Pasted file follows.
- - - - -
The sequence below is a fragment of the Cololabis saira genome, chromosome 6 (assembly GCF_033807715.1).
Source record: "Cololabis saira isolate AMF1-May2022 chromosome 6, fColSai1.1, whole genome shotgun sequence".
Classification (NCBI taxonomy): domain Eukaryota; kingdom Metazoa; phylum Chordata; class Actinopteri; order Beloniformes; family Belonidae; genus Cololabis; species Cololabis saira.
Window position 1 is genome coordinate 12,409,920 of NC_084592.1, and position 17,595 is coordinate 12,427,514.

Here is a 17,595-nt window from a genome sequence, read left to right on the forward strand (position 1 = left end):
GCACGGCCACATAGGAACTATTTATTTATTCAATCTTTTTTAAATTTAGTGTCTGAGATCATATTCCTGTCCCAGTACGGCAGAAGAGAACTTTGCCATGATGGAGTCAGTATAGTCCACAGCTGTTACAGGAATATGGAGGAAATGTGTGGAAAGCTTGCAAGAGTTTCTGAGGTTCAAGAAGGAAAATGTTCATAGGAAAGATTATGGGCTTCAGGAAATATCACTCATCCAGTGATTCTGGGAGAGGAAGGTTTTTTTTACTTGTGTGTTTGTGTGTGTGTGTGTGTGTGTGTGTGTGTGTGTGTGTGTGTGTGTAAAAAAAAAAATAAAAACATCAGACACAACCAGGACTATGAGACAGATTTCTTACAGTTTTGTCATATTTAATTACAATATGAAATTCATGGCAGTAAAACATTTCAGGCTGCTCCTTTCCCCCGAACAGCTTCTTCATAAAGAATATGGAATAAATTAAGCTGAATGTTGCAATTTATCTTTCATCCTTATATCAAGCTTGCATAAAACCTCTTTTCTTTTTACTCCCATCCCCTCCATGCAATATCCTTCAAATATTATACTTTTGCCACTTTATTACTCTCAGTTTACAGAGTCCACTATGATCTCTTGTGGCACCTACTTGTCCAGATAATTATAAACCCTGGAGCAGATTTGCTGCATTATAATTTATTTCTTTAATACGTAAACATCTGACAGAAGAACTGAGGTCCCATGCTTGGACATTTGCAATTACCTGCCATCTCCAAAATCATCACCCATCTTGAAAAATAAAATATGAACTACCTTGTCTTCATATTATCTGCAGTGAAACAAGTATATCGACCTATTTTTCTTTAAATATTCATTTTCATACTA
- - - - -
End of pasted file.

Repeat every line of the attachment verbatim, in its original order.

The sequence below is a fragment of the Cololabis saira genome, chromosome 6 (assembly GCF_033807715.1).
Source record: "Cololabis saira isolate AMF1-May2022 chromosome 6, fColSai1.1, whole genome shotgun sequence".
Classification (NCBI taxonomy): domain Eukaryota; kingdom Metazoa; phylum Chordata; class Actinopteri; order Beloniformes; family Belonidae; genus Cololabis; species Cololabis saira.
Window position 1 is genome coordinate 12,409,920 of NC_084592.1, and position 17,595 is coordinate 12,427,514.

Here is a 17,595-nt window from a genome sequence, read left to right on the forward strand (position 1 = left end):
GCACGGCCACATAGGAACTATTTATTTATTCAATCTTTTTTAAATTTAGTGTCTGAGATCATATTCCTGTCCCAGTACGGCAGAAGAGAACTTTGCCATGATGGAGTCAGTATAGTCCACAGCTGTTACAGGAATATGGAGGAAATGTGTGGAAAGCTTGCAAGAGTTTCTGAGGTTCAAGAAGGAAAATGTTCATAGGAAAGATTATGGGCTTCAGGAAATATCACTCATCCAGTGATTCTGGGAGAGGAAGGTTTTTTTTACTTGTGTGTTTGTGTGTGTGTGTGTGTGTGTGTGTGTGTGTGTGTGTGTGTGTGTAAAAAAAAAAATAAAAACATCAGACACAACCAGGACTATGAGACAGATTTCTTACAGTTTTGTCATATTTAATTACAATATGAAATTCATGGCAGTAAAACATTTCAGGCTGCTCCTTTCCCCCGAACAGCTTCTTCATAAAGAATATGGAATAAATTAAGCTGAATGTTGCAATTTATCTTTCATCCTTATATCAAGCTTGCATAAAACCTCTTTTCTTTTTACTCCCATCCCCTCCATGCAATATCCTTCAAATATTATACTTTTGCCACTTTATTACTCTCAGTTTACAGAGTCCACTATGATCTCTTGTGGCACCTACTTGTCCAGATAATTATAAACCCTGGAGCAGATTTGCTGCATTATAATTTATTTCTTTAATACGTAAACATCTGACAGAAGAACTGAGGTCCCATGCTTGGACATTTGCAATTACCTGCCATCTCCAAAATCATCACCCATCTTGAAAAATAAAATATGAACTACCTTGTCTTCATATTATCTGCAGTGAAACAAGTATATCGACCTATTTTTCTTTAAATATTCATTTTCATACTA